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[Opinion] Gangster Economics

Posted January. 31, 2007 07:09,   


There are redeeming features even in violence. Violent movies are categorized into action and horror genres, and nowadays there are even newly coined words, such as “Hong Kong Noir and “Spaghetti Western,” describing different types of violent movies.

Bruce Lee and Jackie Chan took local movies to the world stage. “Once upon a time in America,” and “The Godfather” went down as masterpieces in movie history.

Recently, ”Ong Bak,” which shows off the Thai traditional martial art, Muay Thai, has become the talk of the town because, allegedly, wires and computer graphics were not used in the movie.

There have been a variety of studies on the impact of violent movies and soap operas on real life. Professor David Phillips of the University of California at San Diego predicted future events quite well in a paper he wrote. In the paper, he said, “If a heavyweight boxing championship is broadcast across the nation, 11 innocent citizens will be killed within four days.” He traced murder cases before and after boxing matches for many years to write his paper. His predictions came true a number of times.

But what is more interesting is that those who murdered had something in common with the losers of the matches. For example, if a young black boxer lost a championship bout, the rate of young back deaths increased.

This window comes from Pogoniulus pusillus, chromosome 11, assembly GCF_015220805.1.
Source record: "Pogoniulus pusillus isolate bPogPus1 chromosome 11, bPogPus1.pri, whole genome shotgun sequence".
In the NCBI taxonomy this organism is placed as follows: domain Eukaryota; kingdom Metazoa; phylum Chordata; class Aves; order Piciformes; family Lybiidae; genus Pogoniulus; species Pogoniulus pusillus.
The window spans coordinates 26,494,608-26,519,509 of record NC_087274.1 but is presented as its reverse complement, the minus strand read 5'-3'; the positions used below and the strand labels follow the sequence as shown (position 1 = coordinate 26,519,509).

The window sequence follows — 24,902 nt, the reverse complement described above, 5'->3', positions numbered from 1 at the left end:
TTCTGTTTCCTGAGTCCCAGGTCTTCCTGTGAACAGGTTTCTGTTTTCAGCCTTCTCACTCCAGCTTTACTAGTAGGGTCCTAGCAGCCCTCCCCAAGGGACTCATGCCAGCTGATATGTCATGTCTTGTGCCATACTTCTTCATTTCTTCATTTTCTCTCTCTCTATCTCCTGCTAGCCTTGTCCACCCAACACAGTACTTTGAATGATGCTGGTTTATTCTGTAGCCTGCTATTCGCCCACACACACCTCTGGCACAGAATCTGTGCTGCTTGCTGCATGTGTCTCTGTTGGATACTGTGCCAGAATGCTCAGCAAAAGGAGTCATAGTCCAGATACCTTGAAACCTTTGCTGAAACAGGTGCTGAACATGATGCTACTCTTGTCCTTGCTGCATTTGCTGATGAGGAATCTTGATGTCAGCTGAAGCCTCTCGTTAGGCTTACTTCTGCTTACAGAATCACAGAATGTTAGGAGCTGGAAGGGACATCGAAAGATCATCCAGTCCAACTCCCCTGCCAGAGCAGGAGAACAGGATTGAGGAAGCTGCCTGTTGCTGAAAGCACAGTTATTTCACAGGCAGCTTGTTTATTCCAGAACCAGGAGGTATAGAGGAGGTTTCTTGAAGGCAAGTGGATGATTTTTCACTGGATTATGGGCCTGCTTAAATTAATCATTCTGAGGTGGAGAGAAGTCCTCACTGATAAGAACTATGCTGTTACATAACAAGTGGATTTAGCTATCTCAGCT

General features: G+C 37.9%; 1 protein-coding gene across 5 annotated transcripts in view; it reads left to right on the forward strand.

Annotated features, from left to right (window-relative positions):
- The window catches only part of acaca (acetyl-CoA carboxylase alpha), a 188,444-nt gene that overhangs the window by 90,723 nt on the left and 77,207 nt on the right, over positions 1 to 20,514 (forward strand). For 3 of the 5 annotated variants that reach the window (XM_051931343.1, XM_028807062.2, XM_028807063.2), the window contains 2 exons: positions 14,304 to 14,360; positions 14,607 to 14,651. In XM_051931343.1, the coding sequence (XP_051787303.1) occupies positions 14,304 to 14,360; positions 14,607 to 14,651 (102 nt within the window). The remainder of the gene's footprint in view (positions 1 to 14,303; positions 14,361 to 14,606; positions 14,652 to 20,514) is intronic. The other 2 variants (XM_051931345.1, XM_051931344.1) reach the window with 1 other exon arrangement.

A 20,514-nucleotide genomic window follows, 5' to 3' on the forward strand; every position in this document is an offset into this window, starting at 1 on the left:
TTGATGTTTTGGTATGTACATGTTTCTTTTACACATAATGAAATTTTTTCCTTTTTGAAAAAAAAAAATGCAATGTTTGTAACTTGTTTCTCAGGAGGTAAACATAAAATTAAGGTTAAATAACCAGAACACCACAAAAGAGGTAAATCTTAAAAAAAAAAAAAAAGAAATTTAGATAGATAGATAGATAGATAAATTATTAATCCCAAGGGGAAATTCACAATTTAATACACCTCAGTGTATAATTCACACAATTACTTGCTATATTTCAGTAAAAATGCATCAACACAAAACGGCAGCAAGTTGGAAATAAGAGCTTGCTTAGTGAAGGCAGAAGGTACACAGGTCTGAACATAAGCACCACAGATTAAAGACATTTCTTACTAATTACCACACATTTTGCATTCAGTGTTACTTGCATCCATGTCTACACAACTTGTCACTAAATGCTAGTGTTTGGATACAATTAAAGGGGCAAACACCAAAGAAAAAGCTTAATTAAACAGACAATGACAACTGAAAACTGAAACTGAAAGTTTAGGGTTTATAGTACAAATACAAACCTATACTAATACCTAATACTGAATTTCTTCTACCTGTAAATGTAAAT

Many in Korea are worried over the fact that movies that glorify organized crime are on the rise. While comic films like “My Wife is a Gangster,” “Marrying the Mafia,” and “Marrying the Mafia 2” are unrealistic, “Green Fish” and “Friend,” are graphic and gruesome, and could spawn copy-cat crimes by teens. In the grisly flicks, friends kill each other for power and money. The protagonists, however, are depicted as manly and cool.

A study shows that gangsters’ lives are actually sickening, never mind being cool. Police officers say, “There is no such thing as friendship in the underworld. Gangsters do anything for money.” In his famous book “Freakonomics,” U.S. economist Steven D. Levitt describes in detail the miserable life of organized criminals by burrowing into the books of drug cartels. In the U.S., gangsters leave their organization when they land “decent jobs,” which are “odd jobs” or “menial jobs” at best. Movies are one thing; reality is quite another.

Heo Seung-ho, Editorial Writer, tigera@donga.com